Naia is becoming a very fashionable Rueda wine for Spaniards. It’s got lots of lovely flavour but it’s not quite as sharp and zesty as most Rueda wine, which probably means it appeals to more folks too. A bottle will cost you between 6,00 EUR and 10,00 EUR depending where you buy it.
Protos is a very well-distributed wine in Spain. Its red wine from Ribera del Duero is one of Spain’s best selling wines. It only recently branched out into white wines and produced a first class Verdejo. Luckily, you’ll find it in many supermarkets because it generally travels with its red cousin. Bottles range from 8,00 – 12,00 EUR.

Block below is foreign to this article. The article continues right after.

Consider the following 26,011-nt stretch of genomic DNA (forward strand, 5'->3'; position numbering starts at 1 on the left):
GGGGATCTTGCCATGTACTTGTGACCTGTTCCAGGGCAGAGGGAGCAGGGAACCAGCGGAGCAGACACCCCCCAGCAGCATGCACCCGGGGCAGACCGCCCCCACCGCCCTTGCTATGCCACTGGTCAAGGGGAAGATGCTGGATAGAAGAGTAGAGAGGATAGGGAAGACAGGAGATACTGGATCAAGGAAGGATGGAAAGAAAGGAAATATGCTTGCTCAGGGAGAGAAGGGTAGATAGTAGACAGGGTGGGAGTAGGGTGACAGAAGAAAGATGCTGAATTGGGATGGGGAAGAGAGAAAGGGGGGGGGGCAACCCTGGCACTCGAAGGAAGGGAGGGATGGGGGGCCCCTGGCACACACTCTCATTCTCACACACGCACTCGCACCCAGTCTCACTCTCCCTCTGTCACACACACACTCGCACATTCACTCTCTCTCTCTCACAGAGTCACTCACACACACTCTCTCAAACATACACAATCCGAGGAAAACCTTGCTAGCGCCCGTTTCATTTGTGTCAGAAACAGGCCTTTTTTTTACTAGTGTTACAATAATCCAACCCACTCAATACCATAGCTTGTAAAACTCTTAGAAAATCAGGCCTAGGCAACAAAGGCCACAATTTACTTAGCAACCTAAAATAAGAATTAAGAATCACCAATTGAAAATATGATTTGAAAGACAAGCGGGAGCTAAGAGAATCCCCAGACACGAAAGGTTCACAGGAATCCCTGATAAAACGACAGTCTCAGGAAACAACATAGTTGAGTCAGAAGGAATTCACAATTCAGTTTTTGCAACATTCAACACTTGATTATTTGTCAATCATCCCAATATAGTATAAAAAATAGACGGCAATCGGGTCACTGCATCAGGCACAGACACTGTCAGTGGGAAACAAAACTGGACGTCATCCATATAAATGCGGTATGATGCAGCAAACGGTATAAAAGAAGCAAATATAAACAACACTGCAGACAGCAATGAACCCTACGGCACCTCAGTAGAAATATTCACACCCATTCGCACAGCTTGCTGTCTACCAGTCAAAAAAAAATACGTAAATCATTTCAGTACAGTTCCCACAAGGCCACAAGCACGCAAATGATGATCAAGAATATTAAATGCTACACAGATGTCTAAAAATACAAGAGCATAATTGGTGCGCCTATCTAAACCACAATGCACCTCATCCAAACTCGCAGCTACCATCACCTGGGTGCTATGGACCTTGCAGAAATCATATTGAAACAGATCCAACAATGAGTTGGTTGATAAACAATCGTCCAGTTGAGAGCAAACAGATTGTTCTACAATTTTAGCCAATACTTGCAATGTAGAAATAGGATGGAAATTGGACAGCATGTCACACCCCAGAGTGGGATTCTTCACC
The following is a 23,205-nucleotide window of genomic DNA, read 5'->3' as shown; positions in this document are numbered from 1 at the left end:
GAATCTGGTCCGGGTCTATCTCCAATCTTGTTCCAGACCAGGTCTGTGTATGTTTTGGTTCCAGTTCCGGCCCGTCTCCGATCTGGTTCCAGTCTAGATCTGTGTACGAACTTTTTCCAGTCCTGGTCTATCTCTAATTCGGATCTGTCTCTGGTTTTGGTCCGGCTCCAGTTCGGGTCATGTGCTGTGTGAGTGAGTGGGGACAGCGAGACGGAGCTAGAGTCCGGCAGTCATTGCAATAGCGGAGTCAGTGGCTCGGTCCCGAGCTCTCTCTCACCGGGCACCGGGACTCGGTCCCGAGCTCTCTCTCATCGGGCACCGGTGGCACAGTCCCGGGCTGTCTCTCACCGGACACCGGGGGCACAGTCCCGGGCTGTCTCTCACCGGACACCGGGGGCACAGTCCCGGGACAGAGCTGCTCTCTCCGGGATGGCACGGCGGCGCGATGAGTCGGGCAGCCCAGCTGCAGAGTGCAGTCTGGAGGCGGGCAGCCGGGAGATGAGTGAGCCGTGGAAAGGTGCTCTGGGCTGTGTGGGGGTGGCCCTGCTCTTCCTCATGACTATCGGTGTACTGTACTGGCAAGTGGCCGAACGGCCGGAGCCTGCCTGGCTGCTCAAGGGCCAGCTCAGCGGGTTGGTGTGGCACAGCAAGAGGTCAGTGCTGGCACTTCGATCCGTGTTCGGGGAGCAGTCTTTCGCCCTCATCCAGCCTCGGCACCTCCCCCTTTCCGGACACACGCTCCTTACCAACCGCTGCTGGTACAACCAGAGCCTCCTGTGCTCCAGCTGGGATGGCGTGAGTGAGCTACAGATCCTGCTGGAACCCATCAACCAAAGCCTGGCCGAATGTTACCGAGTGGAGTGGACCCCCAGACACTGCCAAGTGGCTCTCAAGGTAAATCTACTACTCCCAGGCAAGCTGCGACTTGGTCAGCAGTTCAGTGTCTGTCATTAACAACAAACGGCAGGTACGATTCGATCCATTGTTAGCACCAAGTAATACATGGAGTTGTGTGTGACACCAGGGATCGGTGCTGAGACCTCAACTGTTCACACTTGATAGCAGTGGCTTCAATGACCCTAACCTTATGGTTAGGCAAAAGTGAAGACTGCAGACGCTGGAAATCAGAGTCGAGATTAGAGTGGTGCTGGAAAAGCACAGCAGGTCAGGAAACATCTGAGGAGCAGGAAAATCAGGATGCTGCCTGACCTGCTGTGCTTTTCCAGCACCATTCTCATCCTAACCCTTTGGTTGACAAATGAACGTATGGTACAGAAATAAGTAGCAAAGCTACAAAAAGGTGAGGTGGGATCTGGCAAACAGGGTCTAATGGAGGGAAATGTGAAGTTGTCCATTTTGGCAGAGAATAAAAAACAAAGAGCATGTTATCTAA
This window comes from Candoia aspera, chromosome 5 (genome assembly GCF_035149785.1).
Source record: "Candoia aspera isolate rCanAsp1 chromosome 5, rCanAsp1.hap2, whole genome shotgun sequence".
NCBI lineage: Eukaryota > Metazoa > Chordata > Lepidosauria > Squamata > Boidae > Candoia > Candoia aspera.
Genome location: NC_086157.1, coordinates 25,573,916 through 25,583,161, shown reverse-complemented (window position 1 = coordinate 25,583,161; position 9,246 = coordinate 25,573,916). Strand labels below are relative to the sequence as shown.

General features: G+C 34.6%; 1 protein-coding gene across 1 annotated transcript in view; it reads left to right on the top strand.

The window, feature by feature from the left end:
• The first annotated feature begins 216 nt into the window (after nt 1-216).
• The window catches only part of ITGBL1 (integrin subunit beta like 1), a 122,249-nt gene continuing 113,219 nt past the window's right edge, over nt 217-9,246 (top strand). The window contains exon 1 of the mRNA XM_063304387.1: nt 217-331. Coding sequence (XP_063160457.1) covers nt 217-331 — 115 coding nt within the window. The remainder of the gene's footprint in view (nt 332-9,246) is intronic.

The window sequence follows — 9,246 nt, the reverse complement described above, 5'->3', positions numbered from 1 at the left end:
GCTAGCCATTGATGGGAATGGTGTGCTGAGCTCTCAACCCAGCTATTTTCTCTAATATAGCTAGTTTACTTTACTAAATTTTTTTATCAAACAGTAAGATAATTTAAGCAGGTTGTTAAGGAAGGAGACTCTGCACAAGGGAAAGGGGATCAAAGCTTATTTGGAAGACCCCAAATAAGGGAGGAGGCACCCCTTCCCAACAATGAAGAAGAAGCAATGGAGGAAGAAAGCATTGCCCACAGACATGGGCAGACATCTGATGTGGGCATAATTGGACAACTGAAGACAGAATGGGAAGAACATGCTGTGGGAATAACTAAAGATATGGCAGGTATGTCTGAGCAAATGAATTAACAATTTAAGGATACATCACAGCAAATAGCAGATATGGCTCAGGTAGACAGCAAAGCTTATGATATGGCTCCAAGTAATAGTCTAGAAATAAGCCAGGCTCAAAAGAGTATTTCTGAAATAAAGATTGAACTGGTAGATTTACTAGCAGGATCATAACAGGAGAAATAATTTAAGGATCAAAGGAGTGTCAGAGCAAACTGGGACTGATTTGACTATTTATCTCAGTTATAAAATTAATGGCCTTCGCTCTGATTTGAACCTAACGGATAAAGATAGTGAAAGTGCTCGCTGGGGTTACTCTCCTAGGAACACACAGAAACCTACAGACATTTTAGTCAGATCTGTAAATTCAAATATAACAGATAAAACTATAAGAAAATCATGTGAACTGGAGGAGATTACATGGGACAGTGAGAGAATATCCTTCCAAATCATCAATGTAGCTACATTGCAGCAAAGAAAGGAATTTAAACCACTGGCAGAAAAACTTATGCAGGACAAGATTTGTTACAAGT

Albariño: Martín Códax
I love the Albariño by Martín Códax. It’s fruity and crisp yet never acidic. It also has a gorgeous lemony scent and colour that makes it perfect for quaffing or serving with food. In my humble opinion, it is the only Albariño to drink. Prices are something like 8,00 EUR – 11,00 EUR in a supermarket. I once saw it on a wine list in Vinopolis in London for 30 quid!!
Parellada: Viña Sol & Ermita d’Espiells
Viña Sol is probably Spain’s most successful wine export (apart from the ghastly “Faustino V” to be found in every duty free shop world wide). And whilst it is a mass-market wine, it’s also delicious and goes with everything. I’d be very surprised if you didn’t see this in your local supermarket or indeed on the wine list of any restaurant you visited. This wine is massive in the catering trade in Spain. You can find it from 6,00 EUR – 9,00 EUR a bottle. They also make a Viña Esmeralda which is about 15,00 EUR a bottle and is very good too.